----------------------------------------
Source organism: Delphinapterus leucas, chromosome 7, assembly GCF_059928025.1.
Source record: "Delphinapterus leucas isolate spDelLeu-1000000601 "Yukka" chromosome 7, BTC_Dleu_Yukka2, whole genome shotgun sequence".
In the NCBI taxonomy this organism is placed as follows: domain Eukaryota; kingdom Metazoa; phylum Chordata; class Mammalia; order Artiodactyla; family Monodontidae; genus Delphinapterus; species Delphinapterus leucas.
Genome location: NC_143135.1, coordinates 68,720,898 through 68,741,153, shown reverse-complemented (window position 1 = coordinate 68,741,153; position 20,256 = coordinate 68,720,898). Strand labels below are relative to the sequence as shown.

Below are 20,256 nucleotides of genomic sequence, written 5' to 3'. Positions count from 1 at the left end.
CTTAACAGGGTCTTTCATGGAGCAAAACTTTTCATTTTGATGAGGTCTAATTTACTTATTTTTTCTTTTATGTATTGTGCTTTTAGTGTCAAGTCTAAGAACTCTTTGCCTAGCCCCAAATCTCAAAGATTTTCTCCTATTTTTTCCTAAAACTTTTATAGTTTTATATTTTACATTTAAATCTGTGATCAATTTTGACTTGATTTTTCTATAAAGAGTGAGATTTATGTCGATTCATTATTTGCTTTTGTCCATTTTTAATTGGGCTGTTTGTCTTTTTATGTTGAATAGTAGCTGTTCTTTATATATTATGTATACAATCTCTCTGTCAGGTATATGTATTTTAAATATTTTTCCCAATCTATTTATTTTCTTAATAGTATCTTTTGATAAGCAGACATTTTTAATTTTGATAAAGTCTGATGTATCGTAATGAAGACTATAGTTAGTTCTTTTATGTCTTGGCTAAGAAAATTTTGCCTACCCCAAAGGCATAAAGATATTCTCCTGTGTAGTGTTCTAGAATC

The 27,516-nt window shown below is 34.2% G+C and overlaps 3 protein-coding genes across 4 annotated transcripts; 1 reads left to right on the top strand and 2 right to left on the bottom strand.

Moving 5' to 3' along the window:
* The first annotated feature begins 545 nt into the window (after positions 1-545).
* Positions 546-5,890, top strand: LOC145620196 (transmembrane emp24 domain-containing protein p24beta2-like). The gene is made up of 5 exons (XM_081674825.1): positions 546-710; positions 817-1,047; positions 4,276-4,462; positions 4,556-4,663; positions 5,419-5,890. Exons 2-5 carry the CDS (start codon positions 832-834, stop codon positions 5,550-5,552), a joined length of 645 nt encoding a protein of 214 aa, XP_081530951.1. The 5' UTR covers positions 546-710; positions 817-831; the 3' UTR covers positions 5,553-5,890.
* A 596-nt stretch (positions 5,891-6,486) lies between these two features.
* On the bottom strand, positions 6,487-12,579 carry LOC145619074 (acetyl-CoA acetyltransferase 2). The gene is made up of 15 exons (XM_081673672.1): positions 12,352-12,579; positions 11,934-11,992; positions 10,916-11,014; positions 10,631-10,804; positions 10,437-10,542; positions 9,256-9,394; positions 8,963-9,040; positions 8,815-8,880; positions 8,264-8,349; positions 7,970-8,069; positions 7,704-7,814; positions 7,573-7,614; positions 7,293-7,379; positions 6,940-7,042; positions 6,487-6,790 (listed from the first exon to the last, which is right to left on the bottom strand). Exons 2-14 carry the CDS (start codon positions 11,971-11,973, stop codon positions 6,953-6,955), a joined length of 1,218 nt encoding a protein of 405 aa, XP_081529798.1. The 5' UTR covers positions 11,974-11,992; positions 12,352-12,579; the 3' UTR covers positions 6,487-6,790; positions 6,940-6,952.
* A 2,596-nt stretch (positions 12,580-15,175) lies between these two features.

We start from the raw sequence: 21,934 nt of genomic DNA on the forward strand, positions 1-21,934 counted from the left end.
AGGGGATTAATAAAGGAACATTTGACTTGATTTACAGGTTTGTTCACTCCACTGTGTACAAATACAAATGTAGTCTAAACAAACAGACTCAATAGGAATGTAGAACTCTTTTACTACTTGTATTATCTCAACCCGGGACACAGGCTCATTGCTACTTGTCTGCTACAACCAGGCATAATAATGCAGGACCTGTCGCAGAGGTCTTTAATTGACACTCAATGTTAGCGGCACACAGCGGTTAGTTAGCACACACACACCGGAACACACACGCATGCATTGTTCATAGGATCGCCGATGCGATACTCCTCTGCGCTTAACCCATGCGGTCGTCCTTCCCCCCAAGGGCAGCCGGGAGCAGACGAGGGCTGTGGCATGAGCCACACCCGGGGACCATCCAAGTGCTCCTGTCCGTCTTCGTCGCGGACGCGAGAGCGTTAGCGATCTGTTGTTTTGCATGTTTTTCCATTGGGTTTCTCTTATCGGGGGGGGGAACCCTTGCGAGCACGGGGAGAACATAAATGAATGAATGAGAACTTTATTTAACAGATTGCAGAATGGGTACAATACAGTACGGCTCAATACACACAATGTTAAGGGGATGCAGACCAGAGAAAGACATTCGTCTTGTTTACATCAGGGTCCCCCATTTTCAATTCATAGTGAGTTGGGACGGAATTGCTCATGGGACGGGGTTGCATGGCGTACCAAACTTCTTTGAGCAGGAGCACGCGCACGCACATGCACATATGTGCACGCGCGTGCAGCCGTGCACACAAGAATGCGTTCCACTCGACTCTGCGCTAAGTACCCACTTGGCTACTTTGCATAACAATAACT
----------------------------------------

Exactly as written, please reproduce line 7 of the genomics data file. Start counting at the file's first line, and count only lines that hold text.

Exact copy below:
The 27,516-nt window shown below is 34.2% G+C and overlaps 3 protein-coding genes across 4 annotated transcripts; 1 reads left to right on the top strand and 2 right to left on the bottom strand.